This article was published in The Fringe, July 2016
Cutty Grass or Gahnia - species host for Forest Ringlet Butterflies
Cutty Grass or Gahnia is the essential host species for the rapidly disappearing forest ringlet butterfly. Gahnia are where the adult female of the rare forest ringlet butterfly (Dodonidia helmsii) deposits her eggs. It is the food source for the emerging caterpillars. If we are ever to have our native butterflies in our cities we need to provide the host plants for them to feed on, even if the plants are lacerating if you approach too closely.
This year the Moths & Butterflies Trust of NZ is embarking on a campaign to save NZ's forest ringlet. It is only found in New Zealand, is the only one of its kind in the world and, sadly, it's on the decline.
With your help we can reverse this situation. Join the MBTNZ's special campaign they will be launching this month.
The April 2013 Fringe article was about Gahnia and it mentioned that the forest ringlet depended upon the various plant species. This article provides a bit more detail.
Most New Zealanders know and are cautious of cutty grass for obvious reasons - it cuts. Technically speaking, however, Gahnia species are sedges not grasses. In New Zealand we restrict the 'cutty grass' label to Gahnia species, despite both toetoe and pampas being true grasses which can also cut.
There are 6 species of Gahnia. In the Waitakere Ranges three of them are common and one, Gahnia pauciflora, is less commonly found there. Of the two species that do not occur within the Waitakere Ranges, Gahnia procera is found in mountains from Coromandel south, and Gahnia rigida is found in the Central North Island and the top of the South Island.
For much of Blockhouse Bay, Green Bay and Titirangi it is Gahnia lacera, or coastal cutty grass, that is most common. This description has been adapted from one by Dr Rhys Gardner, an eminent Auckland botanist and erudite 'Westie'.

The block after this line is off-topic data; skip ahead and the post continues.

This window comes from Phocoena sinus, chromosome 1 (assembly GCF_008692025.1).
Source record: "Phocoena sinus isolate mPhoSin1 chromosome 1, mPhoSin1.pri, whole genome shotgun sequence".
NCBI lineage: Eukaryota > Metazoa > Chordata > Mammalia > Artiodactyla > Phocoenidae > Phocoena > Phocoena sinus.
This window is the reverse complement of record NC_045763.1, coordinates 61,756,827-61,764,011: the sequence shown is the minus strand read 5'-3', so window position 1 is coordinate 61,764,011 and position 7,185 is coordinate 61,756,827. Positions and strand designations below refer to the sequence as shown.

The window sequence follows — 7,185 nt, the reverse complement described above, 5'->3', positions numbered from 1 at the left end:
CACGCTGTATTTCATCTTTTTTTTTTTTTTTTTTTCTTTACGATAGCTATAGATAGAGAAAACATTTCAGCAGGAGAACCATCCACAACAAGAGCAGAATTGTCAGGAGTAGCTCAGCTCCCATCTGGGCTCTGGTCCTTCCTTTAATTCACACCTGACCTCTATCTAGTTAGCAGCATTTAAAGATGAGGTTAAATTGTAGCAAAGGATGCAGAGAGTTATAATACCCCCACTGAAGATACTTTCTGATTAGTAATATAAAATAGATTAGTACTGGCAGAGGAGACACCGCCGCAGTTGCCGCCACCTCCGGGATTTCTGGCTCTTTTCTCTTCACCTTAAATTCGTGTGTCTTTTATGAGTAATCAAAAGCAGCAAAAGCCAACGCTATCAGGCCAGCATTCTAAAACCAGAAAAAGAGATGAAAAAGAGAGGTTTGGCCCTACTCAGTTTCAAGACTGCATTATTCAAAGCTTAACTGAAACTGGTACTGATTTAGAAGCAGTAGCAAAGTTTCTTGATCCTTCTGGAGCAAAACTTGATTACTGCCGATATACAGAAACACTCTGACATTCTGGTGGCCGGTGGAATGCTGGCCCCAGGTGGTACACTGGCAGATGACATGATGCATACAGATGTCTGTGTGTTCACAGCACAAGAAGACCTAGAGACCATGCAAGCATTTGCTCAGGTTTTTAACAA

"The 1 - 2 metre coastal cutty grass, Gahnia lacera, is easily found by those on the coast as it is abundant in most pieces of dryish coastal forest and scrub here. Gahnia lacera is different from the dense tussocky growth of the other species in that it forms comparatively open colonies like 'a small yellow green bamboo' with the new rhizome segments being more or less horizontal and breaking through the bases of the scale leaves that enclose them. The upper surface (adaxial) of the leaf blade is hardly if at all ridged and is quite smooth (i.e. papillae and teeth are lacking). Notably, a distinct straw-coloured midrib is present on the adaxial surface, a feature which none of the other NZ species have. The small black nut of Gahnia lacera is also very distinctive."
The name 'lacera' suggests it is the most lacerating of the species, yet it is pleasant to handle and walk through and scarcely cuts even when put to the test.
The two other common species in the Waitakeres are much larger, standing 2 or 3 metres tall when flowering, and the foliage is equally long but droops elegantly, being longer and sharper than Gahnia lacera. Probably in the Waitakere Ranges the most common is Gahnia setifolia which tends to grow on the poorer soils such as on ridges where impoverished clay soils predominate, which can be wet in winter but are particularly dry in summer. The second common species is Gahnia xanthocarpa which prefers richer soils, generally found in the wetter valley floors, swamps and bogs. They are very similar in appearance but generally G. xanthocarpa has dark, glossy green leaves and glossy black seeds, whereas G. setifolia is a paler green and its seeds are a reddish brown colour. All of which is totally confusing as xanthocarpa means yellow fruit. And there is not much that is bristling about the leaves of setifolia, although the name means bristle leaves.
So why should I encourage you to plant such vicious plants? The answer as always is that they are the natural species for the area, and deserve a place in the garden. But more than that, they are part of the ecosystem which occurred prior to man's arrival and in most of suburbia we have totally displaced them. If they go, so do the many species that depend upon them, such as the copper butterflies that flit so elusively in the sunlight, and the forest ringlets which will have to be reintroduced to the Waitakeres from elsewhere, as they have disappeared from our rainforest and now are generally seen only in beech forests.
Plant some cutty grass, join the MBTNZ and bring back the ringlets.